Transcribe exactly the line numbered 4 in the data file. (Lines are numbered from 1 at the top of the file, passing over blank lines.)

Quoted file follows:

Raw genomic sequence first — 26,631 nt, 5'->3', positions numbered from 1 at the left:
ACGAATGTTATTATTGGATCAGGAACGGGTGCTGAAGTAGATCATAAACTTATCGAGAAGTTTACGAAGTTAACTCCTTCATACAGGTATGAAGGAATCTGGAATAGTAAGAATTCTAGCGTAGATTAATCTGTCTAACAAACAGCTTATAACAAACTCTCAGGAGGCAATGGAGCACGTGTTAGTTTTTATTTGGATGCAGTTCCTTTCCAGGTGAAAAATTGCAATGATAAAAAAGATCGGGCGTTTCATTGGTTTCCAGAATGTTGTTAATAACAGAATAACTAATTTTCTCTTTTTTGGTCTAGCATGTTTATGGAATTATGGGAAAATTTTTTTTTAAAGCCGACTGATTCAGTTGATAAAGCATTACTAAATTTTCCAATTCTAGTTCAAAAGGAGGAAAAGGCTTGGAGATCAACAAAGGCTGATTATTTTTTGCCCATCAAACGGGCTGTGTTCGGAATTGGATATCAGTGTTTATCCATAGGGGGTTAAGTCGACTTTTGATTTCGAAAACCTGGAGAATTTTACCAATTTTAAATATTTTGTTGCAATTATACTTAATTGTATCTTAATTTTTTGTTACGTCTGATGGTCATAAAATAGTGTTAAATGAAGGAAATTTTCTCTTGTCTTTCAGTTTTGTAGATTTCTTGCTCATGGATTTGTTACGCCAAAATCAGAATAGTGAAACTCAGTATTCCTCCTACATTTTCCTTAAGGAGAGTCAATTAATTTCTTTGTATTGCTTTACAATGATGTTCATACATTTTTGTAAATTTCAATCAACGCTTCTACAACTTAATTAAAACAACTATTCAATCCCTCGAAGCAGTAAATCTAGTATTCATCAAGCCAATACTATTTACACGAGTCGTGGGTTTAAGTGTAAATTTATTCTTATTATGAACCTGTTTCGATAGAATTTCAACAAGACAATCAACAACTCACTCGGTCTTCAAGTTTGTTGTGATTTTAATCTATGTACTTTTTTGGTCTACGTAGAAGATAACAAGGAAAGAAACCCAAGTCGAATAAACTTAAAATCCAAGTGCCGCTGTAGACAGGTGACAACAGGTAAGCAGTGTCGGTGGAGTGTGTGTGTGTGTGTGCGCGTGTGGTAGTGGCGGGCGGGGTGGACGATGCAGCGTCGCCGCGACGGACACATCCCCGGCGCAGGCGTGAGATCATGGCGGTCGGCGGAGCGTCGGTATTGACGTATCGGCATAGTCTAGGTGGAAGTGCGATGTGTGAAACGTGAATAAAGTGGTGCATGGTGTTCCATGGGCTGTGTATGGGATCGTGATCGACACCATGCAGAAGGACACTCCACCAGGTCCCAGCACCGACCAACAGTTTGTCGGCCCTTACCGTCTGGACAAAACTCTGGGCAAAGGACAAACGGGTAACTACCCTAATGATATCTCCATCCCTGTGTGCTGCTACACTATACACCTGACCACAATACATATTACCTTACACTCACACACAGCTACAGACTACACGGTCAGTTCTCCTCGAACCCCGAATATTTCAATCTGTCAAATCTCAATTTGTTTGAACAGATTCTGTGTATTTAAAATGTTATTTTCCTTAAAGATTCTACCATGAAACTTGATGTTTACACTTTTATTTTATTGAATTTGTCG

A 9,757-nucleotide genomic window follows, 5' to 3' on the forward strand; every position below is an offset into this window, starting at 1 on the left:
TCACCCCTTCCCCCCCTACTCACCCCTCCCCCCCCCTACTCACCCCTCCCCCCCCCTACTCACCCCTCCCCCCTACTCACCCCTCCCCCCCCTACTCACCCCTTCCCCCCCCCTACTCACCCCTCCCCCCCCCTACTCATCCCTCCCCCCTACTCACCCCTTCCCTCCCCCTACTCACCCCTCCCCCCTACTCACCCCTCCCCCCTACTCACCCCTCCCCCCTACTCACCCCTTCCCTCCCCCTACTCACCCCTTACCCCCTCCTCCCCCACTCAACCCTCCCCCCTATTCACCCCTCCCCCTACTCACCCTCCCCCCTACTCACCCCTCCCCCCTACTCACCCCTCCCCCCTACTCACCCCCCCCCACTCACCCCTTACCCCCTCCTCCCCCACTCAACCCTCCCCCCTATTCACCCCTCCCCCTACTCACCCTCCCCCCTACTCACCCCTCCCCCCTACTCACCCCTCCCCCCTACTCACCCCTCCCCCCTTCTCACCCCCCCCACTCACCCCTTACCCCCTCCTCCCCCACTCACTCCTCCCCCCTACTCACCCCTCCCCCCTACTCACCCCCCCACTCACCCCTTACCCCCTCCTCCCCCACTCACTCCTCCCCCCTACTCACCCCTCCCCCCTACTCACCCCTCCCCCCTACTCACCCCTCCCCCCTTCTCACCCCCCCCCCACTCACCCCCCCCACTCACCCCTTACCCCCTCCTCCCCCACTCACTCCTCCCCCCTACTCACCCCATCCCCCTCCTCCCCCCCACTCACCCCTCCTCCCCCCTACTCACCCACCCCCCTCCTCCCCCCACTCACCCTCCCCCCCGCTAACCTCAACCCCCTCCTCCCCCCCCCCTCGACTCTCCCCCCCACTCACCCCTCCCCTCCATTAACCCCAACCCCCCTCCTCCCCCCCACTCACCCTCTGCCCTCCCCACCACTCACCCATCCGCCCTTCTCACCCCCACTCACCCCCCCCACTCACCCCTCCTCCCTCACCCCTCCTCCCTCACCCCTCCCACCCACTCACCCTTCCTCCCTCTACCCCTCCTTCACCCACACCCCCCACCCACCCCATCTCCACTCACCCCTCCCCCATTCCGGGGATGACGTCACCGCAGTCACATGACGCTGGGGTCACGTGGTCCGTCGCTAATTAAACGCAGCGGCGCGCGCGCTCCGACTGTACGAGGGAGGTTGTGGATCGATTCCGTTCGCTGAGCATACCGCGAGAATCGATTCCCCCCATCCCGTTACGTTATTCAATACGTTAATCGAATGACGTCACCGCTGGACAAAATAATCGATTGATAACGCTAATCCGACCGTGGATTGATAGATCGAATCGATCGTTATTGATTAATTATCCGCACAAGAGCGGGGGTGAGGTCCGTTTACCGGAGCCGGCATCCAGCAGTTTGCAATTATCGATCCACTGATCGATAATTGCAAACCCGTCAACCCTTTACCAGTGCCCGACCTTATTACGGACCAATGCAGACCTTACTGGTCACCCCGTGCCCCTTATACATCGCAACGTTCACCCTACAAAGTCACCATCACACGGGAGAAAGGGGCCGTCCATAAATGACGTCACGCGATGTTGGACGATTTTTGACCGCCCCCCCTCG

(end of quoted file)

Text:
TCACCCCTTCCCCCCCTACTCACCCCTCCCCCCCCCTACTCACCCCTCCCCCCCCCTACTCACCCCTCCCCCCTACTCACCCCTCCCCCCCCTACTCACCCCTTCCCCCCCCCTACTCACCCCTCCCCCCCCCTACTCATCCCTCCCCCCTACTCACCCCTTCCCTCCCCCTACTCACCCCTCCCCCCTACTCACCCCTCCCCCCTACTCACCCCTCCCCCCTACTCACCCCTTCCCTCCCCCTACTCACCCCTTACCCCCTCCTCCCCCACTCAACCCTCCCCCCTATTCACCCCTCCCCCTACTCACCCTCCCCCCTACTCACCCCTCCCCCCTACTCACCCCTCCCCCCTACTCACCCCCCCCCACTCACCCCTTACCCCCTCCTCCCCCACTCAACCCTCCCCCCTATTCACCCCTCCCCCTACTCACCCTCCCCCCTACTCACCCCTCCCCCCTACTCACCCCTCCCCCCTACTCACCCCTCCCCCCTTCTCACCCCCCCCACTCACCCCTTACCCCCTCCTCCCCCACTCACTCCTCCCCCCTACTCACCCCTCCCCCCTACTCACCCCCCCACTCACCCCTTACCCCCTCCTCCCCCACTCACTCCTCCCCCCTACTCACCCCTCCCCCCTACTCACCCCTCCCCCCTACTCACCCCTCCCCCCTTCTCACCCCCCCCCCACTCACCCCCCCCACTCACCCCTTACCCCCTCCTCCCCCACTCACTCCTCCCCCCTACTCACCCCATCCCCCTCCTCCCCCCCACTCACCCCTCCTCCCCCCTACTCACCCACCCCCCTCCTCCCCCCACTCACCCTCCCCCCCGCTAACCTCAACCCCCTCCTCCCCCCCCCCTCGACTCTCCCCCCCACTCACCCCTCCCCTCCATTAACCCCAACCCCCCTCCTCCCCCCCACTCACCCTCTGCCCTCCCCACCACTCACCCATCCGCCCTTCTCACCCCCACTCACCCCCCCCACTCACCCCTCCTCCCTCACCCCTCCTCCCTCACCCCTCCCACCCACTCACCCTTCCTCCCTCTACCCCTCCTTCACCCACACCCCCCACCCACCCCATCTCCACTCACCCCTCCCCCATTCCGGGGATGACGTCACCGCAGTCACATGACGCTGGGGTCACGTGGTCCGTCGCTAATTAAACGCAGCGGCGCGCGCGCTCCGACTGTACGAGGGAGGTTGTGGATCGATTCCGTTCGCTGAGCATACCGCGAGAATCGATTCCCCCCATCCCGTTACGTTATTCAATACGTTAATCGAATGACGTCACCGCTGGACAAAATAATCGATTGATAACGCTAATCCGACCGTGGATTGATAGATCGAATCGATCGTTATTGATTAATTATCCGCACAAGAGCGGGGGTGAGGTCCGTTTACCGGAGCCGGCATCCAGCAGTTTGCAATTATCGATCCACTGATCGATAATTGCAAACCCGTCAACCCTTTACCAGTGCCCGACCTTATTACGGACCAATGCAGACCTTACTGGTCACCCCGTGCCCCTTATACATCGCAACGTTCACCCTACAAAGTCACCATCACACGGGAGAAAGGGGCCGTCCATAAATGACGTCACGCGATGTTGGACGATTTTTGACCGCCCCCCCTCG